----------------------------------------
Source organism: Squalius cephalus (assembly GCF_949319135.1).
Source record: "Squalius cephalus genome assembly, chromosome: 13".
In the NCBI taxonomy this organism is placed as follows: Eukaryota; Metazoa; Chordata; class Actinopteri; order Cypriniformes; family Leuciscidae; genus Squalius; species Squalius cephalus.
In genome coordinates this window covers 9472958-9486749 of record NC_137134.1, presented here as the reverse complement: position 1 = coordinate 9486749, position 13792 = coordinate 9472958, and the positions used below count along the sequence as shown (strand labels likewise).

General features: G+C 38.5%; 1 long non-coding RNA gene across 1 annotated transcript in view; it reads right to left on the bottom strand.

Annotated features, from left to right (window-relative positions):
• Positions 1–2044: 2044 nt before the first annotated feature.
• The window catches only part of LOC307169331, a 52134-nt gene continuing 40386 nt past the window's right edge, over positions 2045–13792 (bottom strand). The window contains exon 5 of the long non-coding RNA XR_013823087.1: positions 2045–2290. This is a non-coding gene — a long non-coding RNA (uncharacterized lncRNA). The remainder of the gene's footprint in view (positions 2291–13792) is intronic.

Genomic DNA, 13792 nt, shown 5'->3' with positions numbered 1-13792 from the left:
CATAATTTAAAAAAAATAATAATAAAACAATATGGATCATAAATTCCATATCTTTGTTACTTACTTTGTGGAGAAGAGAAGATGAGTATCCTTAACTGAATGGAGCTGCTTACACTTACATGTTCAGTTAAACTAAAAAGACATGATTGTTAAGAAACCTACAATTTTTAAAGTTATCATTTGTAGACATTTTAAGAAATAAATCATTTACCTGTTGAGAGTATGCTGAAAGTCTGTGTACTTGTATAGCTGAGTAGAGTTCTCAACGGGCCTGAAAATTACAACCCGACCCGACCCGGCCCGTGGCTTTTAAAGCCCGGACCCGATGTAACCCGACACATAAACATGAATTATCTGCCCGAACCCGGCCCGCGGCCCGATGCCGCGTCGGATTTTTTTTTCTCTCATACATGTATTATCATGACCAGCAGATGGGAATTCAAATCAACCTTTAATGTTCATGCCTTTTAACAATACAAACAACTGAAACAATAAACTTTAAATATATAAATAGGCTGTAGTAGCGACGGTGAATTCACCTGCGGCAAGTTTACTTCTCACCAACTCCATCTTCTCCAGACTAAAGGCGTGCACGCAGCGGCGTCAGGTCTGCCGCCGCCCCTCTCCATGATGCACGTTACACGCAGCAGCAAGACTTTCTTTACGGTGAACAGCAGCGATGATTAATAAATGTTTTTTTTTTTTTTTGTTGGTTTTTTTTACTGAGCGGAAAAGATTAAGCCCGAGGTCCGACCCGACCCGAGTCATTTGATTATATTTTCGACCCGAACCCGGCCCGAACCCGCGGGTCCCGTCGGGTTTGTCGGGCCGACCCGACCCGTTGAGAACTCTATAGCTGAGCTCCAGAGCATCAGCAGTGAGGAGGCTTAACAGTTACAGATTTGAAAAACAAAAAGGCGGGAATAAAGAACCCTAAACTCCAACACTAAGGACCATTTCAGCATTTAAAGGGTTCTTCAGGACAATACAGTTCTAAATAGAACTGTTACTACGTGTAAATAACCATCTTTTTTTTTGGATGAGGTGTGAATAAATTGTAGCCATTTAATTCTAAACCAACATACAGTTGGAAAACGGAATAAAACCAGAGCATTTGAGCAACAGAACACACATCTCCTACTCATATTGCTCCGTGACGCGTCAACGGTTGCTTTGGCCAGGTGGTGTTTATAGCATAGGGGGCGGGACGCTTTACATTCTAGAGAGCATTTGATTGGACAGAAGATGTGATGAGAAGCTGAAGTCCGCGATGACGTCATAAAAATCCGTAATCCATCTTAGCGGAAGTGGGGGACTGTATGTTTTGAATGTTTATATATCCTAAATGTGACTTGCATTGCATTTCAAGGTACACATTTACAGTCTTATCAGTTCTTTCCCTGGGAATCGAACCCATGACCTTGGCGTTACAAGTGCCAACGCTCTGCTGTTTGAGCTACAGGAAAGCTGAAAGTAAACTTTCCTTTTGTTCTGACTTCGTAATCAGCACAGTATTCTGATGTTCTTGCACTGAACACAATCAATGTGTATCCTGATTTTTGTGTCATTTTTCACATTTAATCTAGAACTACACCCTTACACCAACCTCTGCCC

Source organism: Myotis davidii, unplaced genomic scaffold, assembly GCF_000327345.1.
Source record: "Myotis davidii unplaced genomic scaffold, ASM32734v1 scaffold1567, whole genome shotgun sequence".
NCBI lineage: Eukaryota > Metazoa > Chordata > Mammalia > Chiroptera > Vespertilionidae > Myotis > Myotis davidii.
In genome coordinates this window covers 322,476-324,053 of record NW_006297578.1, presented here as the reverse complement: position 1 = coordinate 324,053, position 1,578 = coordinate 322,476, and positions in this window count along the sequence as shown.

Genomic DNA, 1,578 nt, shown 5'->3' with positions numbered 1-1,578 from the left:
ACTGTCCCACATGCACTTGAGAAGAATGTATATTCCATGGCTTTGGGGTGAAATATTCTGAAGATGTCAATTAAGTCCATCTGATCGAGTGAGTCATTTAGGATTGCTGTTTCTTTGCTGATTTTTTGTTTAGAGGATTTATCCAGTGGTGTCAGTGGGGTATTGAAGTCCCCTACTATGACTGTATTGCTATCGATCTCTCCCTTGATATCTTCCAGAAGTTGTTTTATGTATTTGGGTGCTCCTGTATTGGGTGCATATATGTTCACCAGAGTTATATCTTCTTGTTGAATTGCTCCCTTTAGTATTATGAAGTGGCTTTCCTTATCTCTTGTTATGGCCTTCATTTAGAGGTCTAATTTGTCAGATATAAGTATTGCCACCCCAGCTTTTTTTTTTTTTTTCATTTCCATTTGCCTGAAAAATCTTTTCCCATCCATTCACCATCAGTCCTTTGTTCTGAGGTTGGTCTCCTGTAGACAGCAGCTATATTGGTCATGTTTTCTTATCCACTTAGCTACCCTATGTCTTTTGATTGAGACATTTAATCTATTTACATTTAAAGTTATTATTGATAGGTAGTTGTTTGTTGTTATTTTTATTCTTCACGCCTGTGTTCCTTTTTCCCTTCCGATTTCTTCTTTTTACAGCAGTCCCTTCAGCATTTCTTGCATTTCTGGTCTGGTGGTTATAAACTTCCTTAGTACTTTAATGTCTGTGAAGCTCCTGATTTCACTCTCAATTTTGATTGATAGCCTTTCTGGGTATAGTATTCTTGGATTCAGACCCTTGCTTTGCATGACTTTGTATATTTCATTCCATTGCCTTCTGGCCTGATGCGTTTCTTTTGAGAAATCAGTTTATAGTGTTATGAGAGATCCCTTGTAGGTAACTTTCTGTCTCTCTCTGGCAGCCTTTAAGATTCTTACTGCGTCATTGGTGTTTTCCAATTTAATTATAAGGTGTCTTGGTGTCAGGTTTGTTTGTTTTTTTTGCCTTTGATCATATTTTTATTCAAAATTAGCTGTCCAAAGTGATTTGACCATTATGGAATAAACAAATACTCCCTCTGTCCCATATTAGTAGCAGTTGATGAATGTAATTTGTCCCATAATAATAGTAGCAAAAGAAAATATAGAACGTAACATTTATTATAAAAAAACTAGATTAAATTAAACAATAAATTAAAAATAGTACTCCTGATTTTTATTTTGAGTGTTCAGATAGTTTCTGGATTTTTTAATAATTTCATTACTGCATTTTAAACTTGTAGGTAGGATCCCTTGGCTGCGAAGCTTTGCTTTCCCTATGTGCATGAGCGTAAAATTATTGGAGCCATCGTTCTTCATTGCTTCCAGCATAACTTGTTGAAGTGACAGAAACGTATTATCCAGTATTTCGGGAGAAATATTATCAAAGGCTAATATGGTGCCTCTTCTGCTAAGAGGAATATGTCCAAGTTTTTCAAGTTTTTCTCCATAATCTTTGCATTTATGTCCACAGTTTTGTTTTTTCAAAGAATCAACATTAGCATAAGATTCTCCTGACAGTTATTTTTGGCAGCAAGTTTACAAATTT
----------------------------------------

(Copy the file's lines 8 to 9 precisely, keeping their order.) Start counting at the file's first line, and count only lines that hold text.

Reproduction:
• The window catches only part of LOC307169331, a 52134-nt gene continuing 40386 nt past the window's right edge, over positions 2045–13792 (bottom strand). The window contains exon 5 of the long non-coding RNA XR_013823087.1: positions 2045–2290. This is a non-coding gene — a long non-coding RNA (uncharacterized lncRNA). The remainder of the gene's footprint in view (positions 2291–13792) is intronic.

Genomic DNA, 13792 nt, shown 5'->3' with positions numbered 1-13792 from the left: